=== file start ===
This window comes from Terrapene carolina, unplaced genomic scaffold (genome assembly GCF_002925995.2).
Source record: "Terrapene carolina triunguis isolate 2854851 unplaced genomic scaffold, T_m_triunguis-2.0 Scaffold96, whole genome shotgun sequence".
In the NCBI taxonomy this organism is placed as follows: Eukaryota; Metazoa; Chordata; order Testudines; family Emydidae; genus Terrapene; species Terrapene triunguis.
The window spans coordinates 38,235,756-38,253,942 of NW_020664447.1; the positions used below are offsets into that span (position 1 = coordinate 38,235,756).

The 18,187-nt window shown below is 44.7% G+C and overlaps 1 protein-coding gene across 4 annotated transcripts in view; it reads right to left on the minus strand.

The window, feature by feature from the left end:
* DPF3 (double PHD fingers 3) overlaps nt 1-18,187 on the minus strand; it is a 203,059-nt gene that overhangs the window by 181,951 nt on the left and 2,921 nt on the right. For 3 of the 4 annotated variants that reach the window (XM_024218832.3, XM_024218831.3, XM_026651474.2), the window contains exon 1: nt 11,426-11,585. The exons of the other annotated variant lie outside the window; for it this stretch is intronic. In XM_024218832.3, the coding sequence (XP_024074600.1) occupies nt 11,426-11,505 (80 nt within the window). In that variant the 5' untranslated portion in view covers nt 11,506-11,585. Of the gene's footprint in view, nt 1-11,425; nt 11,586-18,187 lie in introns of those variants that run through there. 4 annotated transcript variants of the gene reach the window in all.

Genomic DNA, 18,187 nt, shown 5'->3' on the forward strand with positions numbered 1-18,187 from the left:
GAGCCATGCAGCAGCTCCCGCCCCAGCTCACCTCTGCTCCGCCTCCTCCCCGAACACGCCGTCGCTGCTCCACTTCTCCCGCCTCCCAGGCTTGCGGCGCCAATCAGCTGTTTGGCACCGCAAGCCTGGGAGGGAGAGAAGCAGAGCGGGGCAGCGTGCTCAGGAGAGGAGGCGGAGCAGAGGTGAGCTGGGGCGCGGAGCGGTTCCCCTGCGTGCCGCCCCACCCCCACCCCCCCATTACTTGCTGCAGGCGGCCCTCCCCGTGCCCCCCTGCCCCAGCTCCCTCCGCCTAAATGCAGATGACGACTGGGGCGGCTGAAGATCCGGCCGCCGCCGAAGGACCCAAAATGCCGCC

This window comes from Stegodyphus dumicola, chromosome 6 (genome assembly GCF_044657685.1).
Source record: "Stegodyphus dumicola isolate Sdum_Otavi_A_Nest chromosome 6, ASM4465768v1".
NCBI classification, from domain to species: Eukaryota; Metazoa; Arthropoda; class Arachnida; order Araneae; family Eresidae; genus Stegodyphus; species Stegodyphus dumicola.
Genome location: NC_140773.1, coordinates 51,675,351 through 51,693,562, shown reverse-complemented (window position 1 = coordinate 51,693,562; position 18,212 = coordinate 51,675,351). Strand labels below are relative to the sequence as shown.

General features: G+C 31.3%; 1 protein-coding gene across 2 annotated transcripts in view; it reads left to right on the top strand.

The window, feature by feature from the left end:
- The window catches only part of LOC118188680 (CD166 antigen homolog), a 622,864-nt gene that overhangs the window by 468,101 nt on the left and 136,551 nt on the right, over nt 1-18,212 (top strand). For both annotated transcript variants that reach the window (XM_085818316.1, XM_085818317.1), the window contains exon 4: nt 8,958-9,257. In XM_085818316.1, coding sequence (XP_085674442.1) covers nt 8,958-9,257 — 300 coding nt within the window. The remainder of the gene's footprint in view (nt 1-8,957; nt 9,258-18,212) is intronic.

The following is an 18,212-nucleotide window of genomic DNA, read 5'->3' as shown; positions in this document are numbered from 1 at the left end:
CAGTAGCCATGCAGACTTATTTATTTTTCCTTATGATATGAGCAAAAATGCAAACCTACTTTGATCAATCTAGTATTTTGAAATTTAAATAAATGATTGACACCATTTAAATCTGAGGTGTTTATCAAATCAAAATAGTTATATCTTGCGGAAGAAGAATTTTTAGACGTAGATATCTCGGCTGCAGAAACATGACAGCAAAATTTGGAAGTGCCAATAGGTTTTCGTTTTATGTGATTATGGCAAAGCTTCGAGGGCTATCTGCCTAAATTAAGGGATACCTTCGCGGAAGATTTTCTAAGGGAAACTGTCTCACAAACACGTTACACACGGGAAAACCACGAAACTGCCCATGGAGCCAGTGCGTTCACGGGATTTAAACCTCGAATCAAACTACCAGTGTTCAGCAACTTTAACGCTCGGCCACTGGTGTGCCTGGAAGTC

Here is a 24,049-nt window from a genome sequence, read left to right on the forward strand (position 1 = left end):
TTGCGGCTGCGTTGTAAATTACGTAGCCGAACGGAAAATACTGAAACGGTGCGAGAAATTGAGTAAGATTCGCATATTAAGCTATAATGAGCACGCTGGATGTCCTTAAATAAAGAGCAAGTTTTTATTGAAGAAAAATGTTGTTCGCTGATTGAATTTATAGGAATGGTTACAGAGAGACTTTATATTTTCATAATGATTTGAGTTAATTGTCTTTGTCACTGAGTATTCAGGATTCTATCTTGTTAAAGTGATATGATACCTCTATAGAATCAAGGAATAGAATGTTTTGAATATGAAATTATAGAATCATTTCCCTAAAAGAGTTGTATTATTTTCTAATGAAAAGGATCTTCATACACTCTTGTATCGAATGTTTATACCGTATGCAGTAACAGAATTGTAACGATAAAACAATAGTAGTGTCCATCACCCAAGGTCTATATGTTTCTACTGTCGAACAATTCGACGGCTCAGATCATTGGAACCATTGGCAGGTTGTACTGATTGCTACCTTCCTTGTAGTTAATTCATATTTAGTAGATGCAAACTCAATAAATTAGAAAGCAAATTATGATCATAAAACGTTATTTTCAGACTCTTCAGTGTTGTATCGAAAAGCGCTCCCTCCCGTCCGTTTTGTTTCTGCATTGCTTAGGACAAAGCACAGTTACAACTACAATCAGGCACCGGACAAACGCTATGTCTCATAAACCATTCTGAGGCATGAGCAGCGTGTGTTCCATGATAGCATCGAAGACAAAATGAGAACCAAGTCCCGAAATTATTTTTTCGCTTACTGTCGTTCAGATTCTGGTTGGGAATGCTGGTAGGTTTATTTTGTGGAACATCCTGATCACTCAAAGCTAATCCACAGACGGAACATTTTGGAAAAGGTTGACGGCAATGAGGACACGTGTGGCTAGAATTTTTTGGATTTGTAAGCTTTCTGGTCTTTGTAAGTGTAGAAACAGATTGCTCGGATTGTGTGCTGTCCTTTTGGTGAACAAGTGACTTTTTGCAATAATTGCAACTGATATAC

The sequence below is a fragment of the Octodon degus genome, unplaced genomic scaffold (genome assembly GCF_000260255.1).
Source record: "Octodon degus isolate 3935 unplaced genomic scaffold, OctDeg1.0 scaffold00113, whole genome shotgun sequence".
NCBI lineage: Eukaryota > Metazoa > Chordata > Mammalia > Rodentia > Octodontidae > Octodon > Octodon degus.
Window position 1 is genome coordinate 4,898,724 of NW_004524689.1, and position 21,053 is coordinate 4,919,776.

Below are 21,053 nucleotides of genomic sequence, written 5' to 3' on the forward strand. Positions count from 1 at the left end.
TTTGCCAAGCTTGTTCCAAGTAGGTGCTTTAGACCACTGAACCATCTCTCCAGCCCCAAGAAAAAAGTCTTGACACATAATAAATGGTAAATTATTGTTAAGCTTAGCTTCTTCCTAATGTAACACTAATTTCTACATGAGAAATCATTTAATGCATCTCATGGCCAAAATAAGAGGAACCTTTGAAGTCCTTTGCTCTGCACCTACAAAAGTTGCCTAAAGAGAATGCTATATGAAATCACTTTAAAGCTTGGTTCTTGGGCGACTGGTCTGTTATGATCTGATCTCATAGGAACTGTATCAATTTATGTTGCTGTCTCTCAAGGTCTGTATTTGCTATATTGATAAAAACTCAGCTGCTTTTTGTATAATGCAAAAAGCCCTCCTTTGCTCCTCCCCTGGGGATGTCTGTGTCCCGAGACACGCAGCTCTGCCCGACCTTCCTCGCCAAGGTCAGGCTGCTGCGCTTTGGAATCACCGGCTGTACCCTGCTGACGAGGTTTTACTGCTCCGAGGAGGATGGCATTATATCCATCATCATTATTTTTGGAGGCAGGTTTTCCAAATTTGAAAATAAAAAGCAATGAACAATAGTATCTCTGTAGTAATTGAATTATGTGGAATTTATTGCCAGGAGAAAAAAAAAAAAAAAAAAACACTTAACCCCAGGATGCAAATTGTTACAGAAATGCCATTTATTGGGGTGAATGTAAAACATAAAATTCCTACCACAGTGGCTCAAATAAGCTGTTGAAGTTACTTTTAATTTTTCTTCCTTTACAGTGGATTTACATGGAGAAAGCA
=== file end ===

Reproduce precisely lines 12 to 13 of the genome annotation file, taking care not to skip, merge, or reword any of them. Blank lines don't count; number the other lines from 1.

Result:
NCBI classification, from domain to species: Eukaryota; Metazoa; Arthropoda; class Arachnida; order Araneae; family Eresidae; genus Stegodyphus; species Stegodyphus dumicola.
Genome location: NC_140773.1, coordinates 51,675,351 through 51,693,562, shown reverse-complemented (window position 1 = coordinate 51,693,562; position 18,212 = coordinate 51,675,351). Strand labels below are relative to the sequence as shown.